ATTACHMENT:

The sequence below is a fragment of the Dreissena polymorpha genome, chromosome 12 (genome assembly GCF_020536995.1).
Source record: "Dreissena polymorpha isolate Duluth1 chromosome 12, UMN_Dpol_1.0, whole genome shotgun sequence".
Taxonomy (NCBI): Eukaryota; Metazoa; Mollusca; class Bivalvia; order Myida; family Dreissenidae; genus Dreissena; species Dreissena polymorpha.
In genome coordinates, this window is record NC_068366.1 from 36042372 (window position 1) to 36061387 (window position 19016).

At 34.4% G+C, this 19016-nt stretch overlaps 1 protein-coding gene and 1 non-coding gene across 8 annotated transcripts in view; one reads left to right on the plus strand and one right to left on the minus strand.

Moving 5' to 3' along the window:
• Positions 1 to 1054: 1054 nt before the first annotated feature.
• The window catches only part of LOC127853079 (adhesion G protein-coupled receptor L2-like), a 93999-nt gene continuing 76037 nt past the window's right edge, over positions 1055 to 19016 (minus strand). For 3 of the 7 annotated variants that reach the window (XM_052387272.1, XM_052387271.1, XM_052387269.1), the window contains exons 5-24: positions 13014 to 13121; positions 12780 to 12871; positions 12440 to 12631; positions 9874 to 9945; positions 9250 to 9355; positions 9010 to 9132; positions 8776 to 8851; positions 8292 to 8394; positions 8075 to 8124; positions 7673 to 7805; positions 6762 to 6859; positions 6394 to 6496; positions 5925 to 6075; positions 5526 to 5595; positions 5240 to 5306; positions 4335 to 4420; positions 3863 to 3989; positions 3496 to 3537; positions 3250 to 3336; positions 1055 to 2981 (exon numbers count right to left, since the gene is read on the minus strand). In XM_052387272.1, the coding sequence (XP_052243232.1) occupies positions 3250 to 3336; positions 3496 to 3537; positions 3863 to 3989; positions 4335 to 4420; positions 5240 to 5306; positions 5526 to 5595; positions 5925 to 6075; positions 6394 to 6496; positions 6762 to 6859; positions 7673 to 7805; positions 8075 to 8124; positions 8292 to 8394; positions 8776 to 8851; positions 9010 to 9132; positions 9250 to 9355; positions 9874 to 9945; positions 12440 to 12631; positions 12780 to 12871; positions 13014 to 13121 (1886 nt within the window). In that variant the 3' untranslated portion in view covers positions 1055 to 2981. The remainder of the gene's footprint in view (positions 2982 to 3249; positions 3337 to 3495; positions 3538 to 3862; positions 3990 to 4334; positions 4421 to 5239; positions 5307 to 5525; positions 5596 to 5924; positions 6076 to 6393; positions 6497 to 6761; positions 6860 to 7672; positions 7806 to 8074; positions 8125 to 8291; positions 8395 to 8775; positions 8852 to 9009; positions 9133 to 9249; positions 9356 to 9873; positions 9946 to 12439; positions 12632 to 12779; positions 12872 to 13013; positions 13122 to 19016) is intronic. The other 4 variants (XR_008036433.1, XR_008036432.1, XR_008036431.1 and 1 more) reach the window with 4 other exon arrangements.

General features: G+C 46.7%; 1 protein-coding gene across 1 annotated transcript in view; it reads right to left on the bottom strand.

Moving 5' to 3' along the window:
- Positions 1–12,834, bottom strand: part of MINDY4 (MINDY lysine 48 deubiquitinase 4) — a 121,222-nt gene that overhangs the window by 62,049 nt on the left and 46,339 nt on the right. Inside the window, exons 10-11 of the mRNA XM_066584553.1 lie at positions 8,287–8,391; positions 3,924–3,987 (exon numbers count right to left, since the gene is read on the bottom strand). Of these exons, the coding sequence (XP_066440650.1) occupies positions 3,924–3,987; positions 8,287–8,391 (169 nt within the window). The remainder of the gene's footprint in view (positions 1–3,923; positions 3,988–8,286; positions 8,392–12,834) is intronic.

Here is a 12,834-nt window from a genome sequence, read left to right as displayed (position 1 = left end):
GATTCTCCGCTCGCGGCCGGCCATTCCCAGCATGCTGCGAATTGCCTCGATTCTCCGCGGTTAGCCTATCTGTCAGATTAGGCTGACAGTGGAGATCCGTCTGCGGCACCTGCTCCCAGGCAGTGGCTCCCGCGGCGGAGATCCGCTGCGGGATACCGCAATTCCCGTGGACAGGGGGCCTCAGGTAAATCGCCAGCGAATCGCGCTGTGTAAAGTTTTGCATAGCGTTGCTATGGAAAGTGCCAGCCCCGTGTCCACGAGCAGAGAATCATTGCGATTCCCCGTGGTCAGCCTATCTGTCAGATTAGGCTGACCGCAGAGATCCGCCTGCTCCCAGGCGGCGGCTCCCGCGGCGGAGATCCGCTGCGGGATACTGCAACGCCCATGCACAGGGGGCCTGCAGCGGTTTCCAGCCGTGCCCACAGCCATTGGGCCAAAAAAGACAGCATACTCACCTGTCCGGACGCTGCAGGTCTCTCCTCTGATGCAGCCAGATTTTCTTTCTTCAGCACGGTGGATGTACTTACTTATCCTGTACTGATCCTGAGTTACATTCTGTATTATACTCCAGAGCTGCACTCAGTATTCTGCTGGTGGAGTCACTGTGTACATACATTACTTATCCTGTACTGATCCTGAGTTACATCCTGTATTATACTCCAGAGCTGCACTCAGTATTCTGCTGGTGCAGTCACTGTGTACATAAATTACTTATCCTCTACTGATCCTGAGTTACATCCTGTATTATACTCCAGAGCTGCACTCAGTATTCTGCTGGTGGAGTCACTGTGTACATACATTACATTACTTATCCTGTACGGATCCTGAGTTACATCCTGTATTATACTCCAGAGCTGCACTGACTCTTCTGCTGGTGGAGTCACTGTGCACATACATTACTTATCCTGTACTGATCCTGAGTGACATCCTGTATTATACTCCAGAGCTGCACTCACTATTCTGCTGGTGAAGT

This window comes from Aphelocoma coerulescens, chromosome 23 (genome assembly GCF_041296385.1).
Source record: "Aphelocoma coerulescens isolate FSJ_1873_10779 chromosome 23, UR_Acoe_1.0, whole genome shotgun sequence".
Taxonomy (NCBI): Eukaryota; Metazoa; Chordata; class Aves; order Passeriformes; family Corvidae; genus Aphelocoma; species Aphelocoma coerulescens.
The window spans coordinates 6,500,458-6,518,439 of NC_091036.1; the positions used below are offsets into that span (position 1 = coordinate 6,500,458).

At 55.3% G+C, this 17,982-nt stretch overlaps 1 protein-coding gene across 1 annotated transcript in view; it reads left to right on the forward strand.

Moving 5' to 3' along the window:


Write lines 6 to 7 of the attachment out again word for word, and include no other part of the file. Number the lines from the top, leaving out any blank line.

Moving 5' to 3' along the window:
• Positions 1 to 1054: 1054 nt before the first annotated feature.